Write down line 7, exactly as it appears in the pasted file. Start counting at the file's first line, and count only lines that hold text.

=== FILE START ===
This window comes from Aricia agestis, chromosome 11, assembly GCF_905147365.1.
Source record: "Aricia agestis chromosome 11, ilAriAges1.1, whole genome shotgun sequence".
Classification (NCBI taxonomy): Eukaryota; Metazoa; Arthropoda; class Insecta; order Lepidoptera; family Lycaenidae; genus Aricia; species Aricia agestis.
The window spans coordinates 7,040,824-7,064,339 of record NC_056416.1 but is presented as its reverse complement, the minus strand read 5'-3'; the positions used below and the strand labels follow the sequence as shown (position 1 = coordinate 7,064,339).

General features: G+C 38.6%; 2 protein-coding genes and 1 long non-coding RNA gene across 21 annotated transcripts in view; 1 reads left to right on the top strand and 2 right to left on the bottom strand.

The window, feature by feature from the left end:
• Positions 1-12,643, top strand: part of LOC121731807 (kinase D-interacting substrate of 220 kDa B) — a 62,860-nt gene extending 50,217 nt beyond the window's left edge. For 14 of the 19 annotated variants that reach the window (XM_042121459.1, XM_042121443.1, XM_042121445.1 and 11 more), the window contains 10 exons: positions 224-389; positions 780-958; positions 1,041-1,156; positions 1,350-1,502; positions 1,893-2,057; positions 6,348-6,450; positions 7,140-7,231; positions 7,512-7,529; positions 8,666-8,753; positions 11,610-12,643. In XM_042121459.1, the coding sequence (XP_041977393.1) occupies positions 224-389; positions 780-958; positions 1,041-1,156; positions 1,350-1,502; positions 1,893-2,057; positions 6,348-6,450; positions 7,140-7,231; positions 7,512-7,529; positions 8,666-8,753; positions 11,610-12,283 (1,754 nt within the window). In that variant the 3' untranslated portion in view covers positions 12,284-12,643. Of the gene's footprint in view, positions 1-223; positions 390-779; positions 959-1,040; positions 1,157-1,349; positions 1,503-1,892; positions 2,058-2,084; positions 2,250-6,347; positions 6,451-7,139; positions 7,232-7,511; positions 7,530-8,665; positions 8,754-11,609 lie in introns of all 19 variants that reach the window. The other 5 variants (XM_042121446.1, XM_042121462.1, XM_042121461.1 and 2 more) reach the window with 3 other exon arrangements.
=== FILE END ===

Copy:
• Positions 1-12,643, top strand: part of LOC121731807 (kinase D-interacting substrate of 220 kDa B) — a 62,860-nt gene extending 50,217 nt beyond the window's left edge. For 14 of the 19 annotated variants that reach the window (XM_042121459.1, XM_042121443.1, XM_042121445.1 and 11 more), the window contains 10 exons: positions 224-389; positions 780-958; positions 1,041-1,156; positions 1,350-1,502; positions 1,893-2,057; positions 6,348-6,450; positions 7,140-7,231; positions 7,512-7,529; positions 8,666-8,753; positions 11,610-12,643. In XM_042121459.1, the coding sequence (XP_041977393.1) occupies positions 224-389; positions 780-958; positions 1,041-1,156; positions 1,350-1,502; positions 1,893-2,057; positions 6,348-6,450; positions 7,140-7,231; positions 7,512-7,529; positions 8,666-8,753; positions 11,610-12,283 (1,754 nt within the window). In that variant the 3' untranslated portion in view covers positions 12,284-12,643. Of the gene's footprint in view, positions 1-223; positions 390-779; positions 959-1,040; positions 1,157-1,349; positions 1,503-1,892; positions 2,058-2,084; positions 2,250-6,347; positions 6,451-7,139; positions 7,232-7,511; positions 7,530-8,665; positions 8,754-11,609 lie in introns of all 19 variants that reach the window. The other 5 variants (XM_042121446.1, XM_042121462.1, XM_042121461.1 and 2 more) reach the window with 3 other exon arrangements.